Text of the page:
A couple of weeks ago, we included a post about the aftermath of the earthquake in Haiti. Information we had received from a senior couple there. We thought you might like to read a similar report from the Mission President and his wife in Chile.

This is a link to the original article in Meridian Magazine. It's worth reading.

Monday, March 8, 2010

Humanitarian Service Project

We mentioned a while ago that we had been asked to oversee a Humanitarian Service Project. The proposal for that project was submitted some time ago, has been approved, and we have started the first part in what will likely be a lengthy effort.

The project centers around a homeless shelter in Nalaikh, the same city where the branch is located to which we were assigned after first arriving here. Many of you will be aware, by now, that Nalaikh is about 35 to 40 kilometers from where we live in the capital city of Ulaanbaatar.

Nalaikh was especially hard hit when most of the mining operations there closed. Many who had been employed there for years, suddenly found themselves unemployed. And jobs are not exactly easy to come by here. It has been a rather sad and difficult situation.

The lady responsible for the referred to shelter -- Erdenetsetseg (pronounced Erden setseg)-- began the project on her own last fall. She has used her own money to purchase an available building in Nalaikh and has continued to do her best to support and maintain that facility since, seeking donations and help wherever she can find them.

Approximately 80 men, women and children are currently staying in the shelter. And it is a heart rending sight to visit there, sometimes. One doesn't see a lot of hope in the eyes of those seeking refuge there. They are glad to have some place to be in out of the cold, but they would rather be able to be self sustaining and useful.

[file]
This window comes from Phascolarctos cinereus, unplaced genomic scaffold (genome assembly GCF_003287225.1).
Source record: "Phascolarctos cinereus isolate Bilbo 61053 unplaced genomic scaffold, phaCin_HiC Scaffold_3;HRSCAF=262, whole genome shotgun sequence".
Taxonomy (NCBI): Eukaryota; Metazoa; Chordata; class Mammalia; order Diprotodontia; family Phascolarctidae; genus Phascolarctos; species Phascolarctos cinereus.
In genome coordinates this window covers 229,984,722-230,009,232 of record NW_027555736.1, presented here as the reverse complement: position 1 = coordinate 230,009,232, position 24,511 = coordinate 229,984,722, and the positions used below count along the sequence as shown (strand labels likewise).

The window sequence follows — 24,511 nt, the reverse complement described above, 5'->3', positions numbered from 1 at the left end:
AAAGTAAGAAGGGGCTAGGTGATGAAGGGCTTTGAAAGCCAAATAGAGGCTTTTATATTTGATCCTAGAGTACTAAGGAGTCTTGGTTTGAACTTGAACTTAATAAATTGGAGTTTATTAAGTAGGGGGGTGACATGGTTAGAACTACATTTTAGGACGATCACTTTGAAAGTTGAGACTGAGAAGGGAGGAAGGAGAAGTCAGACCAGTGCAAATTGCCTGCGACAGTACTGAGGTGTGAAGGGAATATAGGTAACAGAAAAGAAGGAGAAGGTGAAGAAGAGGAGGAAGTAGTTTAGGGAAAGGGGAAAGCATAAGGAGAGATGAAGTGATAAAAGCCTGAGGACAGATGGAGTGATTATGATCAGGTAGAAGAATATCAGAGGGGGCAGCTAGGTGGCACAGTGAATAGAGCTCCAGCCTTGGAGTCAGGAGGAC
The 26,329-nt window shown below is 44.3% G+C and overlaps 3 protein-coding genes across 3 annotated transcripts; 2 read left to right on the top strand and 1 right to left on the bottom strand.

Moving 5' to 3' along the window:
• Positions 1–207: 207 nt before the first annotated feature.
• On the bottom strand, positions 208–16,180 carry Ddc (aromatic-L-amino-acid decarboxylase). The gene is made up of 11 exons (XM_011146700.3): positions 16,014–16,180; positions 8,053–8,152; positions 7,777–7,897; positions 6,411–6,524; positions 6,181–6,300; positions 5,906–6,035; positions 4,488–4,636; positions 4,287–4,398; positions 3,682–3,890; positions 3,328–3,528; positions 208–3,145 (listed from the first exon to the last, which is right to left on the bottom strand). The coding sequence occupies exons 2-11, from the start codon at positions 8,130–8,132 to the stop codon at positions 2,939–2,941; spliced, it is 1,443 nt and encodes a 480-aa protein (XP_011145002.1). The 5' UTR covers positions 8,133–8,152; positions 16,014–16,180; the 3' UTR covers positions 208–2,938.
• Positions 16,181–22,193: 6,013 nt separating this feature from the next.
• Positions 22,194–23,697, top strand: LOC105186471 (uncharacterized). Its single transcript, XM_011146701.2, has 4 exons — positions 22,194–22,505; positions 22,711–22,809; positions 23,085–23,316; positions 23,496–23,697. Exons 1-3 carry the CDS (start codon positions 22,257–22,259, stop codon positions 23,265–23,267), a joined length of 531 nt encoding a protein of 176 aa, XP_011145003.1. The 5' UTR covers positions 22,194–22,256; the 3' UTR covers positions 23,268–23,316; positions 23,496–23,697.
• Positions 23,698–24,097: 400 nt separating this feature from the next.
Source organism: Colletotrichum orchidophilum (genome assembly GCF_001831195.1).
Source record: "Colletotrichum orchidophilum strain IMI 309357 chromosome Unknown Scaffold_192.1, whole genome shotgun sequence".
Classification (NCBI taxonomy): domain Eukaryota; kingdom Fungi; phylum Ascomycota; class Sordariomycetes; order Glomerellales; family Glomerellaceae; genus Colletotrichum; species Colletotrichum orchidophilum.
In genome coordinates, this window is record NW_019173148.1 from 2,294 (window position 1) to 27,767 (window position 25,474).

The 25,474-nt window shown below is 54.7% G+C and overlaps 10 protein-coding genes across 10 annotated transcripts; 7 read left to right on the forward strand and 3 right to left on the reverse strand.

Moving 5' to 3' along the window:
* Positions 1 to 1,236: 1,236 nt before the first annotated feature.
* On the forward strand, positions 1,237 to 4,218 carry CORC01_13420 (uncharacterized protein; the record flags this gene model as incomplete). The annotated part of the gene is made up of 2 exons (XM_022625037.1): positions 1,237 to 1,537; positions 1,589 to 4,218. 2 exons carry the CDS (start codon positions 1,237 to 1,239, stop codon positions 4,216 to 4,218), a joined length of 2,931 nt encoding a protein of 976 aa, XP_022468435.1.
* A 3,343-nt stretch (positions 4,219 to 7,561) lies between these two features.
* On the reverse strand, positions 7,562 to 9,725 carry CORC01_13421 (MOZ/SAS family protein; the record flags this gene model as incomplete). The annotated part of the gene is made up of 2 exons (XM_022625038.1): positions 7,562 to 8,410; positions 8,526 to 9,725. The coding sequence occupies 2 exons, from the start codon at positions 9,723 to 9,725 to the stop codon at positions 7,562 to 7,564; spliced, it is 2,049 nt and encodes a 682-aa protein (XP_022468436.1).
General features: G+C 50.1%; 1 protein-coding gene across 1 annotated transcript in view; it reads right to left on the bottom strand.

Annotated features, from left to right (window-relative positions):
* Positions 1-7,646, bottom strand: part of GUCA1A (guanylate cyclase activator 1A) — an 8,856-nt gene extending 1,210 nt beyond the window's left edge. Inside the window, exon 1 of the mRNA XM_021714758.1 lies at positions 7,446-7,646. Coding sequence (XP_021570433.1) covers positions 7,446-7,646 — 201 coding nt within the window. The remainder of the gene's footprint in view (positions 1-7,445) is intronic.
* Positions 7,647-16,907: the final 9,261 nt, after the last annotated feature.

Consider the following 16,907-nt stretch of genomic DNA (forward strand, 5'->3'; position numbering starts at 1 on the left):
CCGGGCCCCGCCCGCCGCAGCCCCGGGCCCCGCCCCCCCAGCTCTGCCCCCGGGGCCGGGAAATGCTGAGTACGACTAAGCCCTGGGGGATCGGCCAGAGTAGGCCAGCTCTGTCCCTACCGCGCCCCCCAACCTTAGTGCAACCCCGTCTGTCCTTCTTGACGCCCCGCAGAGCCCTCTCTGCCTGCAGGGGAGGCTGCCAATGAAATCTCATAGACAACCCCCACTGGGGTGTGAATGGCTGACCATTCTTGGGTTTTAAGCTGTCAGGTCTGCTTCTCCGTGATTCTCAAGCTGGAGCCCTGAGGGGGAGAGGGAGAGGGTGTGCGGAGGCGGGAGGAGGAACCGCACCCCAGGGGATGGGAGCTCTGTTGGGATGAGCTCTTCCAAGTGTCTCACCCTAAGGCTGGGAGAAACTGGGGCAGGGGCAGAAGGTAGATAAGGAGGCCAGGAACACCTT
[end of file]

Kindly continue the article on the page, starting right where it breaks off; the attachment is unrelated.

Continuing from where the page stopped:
They come in all 'sizes', from laborers to trained computer technicians and engineers. And they need help, in a wide variety of ways.

So far we have been able to purchase two clothes washers, a heavy duty commercial sewing machine, yards and yards of material and individual toiletries. Those living in the shelter will be taught by Erdenetsetseg to use the sewing machine. Then they will make their own bedding and some of their own clothing. She will also teach them how to make bags which they can sell to grocery stores and elsewhere to be used by their customers. Erdenetsetseg believes in helping them earn their own way and seldom gives things to them. They have to make it for themselves or earn it.

We will yet purchase other equipment and supplies which they can also use to make things they still need (like tables and benches to sit on for meals - they don't have any right now) and to make their own way. We're sure there will be many future posts here about these efforts.

At their request, we will also teach a variety of things, such as honesty, personal hygiene, English, Addiction Recovery . . . and the Gospel. Erdenestesteg requested each of those things (we think she will be a fantastic Relief Society President some day if she ever joins the Church!) and we can think of no better way to lift and help them than that.

In our opinion, Erdenestesteg has a wonderful perspective of how to help those who are less fortunate and also what it takes for a people to lift themselves and regain lost happiness and satisfaction. She has been a joy to work with.

We have also felt a desire to help in other ways. To, for example, help them know that they are important to us and to others; that they are not forgotten and uncared for. We take every opportunity we can to visit them, to put our arms around them and help them feel good about themselves. They are our brothers and sisters, too.